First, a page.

Have you just been told you have a cataract in your eye? Cataract treatment is a safe, effective surgical procedure. Because cataracts are typically associated with ageing, in Australia with our ageing population, that makes cataract surgery one of the topmost commonly performed operations in our country.
What is the Best Treatment for a Cataract?
Currently, the only definitive eye cataract treatment we have available is through surgical cataract extraction. In Australia, cataract surgery can be accessed either through the public system or performed by an ophthalmologist in the private system.
If you go through the public system, the operation will be free but you will likely be on a waiting list for several months, depending on the particular hospital. This has implications for timing based on your eye cataract symptoms. If there are no other health concerns with your eye and your cataract symptoms are still tolerable, it may not be an issue for you to wait 6 months or even a year to have your cataract operation. Conversely, if your vision has deteriorated to a point where you are unable to drive safely, you may consider a private eye surgeon to be able to access eye cataract treatment more promptly.
As a cataract develops in the eye, cataract symptoms will gradually become more noticeable. The point that you may want to pursue cataract surgery will differ from individual to individual. For example, if one person’s hobby is bird watching, they may be more bothered by a mild deterioration to their vision from a cataract compared to another person who enjoys gaming. By attending your scheduled eye examinations with your optometrist or ophthalmologist, your eye care provider will be able to guide you as to when your cataracts may be ready for surgery.
How Eye Cataract Treatment Works?
Cataract extraction through surgery is associated with high rates of success in Australia. The aim of a cataract operation is to remove the cloudy lens from the eye and replace it with a clear artificial lens implant known as an intraocular lens.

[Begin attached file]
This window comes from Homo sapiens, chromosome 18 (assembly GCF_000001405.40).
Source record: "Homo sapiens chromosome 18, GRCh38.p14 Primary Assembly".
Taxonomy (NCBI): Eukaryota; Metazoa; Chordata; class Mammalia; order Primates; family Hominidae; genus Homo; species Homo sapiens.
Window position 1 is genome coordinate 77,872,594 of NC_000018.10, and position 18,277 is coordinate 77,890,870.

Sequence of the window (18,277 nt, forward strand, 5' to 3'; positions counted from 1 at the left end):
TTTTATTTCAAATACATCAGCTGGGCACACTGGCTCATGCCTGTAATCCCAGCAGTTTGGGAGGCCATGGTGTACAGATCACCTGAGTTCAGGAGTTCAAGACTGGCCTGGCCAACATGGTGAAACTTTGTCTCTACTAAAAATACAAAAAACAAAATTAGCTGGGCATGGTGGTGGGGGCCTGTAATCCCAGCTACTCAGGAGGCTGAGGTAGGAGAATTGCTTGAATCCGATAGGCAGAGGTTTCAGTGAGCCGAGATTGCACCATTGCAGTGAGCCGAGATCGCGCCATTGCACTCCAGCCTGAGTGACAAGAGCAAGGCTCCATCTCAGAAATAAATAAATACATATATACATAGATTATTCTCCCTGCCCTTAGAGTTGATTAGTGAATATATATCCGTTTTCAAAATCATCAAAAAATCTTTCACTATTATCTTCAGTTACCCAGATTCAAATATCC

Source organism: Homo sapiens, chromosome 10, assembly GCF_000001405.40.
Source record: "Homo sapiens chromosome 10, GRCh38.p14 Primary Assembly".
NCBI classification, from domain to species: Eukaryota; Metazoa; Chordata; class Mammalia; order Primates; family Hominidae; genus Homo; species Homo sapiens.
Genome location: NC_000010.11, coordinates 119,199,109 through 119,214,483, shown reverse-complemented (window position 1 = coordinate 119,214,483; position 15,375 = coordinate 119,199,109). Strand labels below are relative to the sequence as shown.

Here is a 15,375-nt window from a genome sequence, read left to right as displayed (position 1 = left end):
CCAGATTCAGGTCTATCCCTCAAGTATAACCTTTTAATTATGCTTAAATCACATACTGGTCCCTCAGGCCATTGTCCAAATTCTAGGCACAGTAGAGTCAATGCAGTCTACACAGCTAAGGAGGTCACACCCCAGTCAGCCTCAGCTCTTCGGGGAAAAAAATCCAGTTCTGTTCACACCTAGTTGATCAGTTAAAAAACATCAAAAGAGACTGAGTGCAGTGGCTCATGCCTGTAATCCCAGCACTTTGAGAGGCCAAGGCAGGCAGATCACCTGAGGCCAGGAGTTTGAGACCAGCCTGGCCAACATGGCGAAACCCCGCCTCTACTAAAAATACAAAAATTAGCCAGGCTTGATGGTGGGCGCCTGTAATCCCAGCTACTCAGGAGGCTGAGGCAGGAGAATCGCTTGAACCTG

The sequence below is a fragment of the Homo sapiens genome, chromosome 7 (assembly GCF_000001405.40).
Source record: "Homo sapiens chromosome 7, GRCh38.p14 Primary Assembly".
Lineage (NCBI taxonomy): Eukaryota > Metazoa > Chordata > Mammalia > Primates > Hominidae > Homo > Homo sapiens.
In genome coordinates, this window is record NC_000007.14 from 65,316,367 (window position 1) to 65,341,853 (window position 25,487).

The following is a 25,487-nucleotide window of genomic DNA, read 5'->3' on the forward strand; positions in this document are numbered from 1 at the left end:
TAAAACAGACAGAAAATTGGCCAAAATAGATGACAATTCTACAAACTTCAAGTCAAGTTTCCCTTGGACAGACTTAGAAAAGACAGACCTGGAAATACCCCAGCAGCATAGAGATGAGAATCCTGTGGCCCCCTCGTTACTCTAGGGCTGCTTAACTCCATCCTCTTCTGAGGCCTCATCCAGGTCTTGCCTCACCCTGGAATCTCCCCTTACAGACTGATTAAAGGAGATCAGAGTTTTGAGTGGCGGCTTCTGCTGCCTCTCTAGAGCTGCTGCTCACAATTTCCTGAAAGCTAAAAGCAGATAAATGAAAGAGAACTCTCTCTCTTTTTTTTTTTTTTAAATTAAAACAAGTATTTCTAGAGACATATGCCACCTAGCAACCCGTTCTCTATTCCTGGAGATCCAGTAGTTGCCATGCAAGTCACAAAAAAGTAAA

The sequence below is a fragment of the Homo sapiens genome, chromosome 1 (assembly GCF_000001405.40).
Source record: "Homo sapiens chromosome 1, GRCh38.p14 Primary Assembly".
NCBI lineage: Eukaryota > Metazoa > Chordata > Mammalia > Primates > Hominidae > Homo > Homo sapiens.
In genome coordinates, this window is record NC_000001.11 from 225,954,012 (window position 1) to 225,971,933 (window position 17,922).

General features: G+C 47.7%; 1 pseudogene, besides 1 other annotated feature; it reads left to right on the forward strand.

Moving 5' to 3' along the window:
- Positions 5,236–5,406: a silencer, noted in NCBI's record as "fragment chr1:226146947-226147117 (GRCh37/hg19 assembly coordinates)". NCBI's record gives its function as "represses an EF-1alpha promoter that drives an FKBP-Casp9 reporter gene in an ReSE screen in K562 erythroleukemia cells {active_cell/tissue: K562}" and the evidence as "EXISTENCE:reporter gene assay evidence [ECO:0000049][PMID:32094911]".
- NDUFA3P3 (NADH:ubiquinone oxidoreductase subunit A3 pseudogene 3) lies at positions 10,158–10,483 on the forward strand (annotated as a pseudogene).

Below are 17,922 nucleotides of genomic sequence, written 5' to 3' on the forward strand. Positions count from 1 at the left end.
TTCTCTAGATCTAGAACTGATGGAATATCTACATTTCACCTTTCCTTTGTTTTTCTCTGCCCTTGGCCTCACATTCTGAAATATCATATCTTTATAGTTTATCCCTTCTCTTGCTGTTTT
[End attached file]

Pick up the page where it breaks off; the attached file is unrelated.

Before you go into surgery, you will have at least one or two consultations with the eye specialist. During these appointments, the doctor will perform a thorough eye examination to assess the cataract and its effect on your vision. The examination will also aim to detect any other eye diseases or conditions that may make the cataract operation more complicated or limit the final result. For example, if you also have a retinal condition such as age-related macular degeneration that is affecting your vision, your eye doctor will explain that the improvement to your vision after cataract surgery may be limited by this macular disease.
During one of your pre-operation consultations, the eye specialist will also discuss your options for intraocular lenses. Intraocular lenses can be monofocal, multifocal, extended depth of focus, or accommodative. There are also toric intraocular lenses that correct for astigmatism. An intraocular lens is like a spectacle lens implanted in the eye; it can be chosen based on your eye’s prescription and what you want to achieve with your vision after the surgery. For example, some people choose monofocal intraocular lenses – this corrects your eye for one viewing distance, such as far sight; you will then use reading glasses for all near work, like reading or computer work. Conversely, people who spend a lot of time on near viewing may prefer to have intraocular lens implants that allow them to read without glasses and instead put glasses on for long-distance vision. A multifocal lens implant is designed to provide you with some degree of functional long and near vision without glasses. These types of intraocular lenses, as well as extended depth of focus or accommodative lenses, will often need some adaptation. Not all patients are suitable for these types of intraocular lenses, so it’s best to discuss this with your eye surgeon.
Cataract surgery is performed under local anaesthesia, either an injection around the eye or with topical eye drops. The eye surgeon will create a small incision at the edge of your cornea, which is the clear dome of tissue at the front of the eye. The incision can either be made using a handheld instrument or with a laser tool, known as a femtosecond laser. Femtosecond laser-assisted cataract surgery is a newer technique that utilises the laser for several steps that are usually performed by hand during conventional cataract surgery. During laser-assisted surgery, the femtosecond laser is also used to open the membrane bag which holds the lens in the eye as well as to soften the cataract for fragmentation. During conventional cataract surgery, handheld tools are used to open the
membrane bag and then an ultrasound probe is applied to break up the cataract into pieces. Laser-assisted surgery also uses the ultrasound probe to fragment the cataract but typically uses less ultrasound energy as the cataract is already softened with the laser beforehand. The pieces of the cataract are then suctioned out of the eye in both techniques. Both femtosecond laser-assisted cataract surgery and conventional cataract surgery are considered safe and effective methods of removing a cataract.
Note: Any surgical or invasive procedure carries risks. Before proceeding, you should seek a second
opinion from an appropriately qualified health practitioner.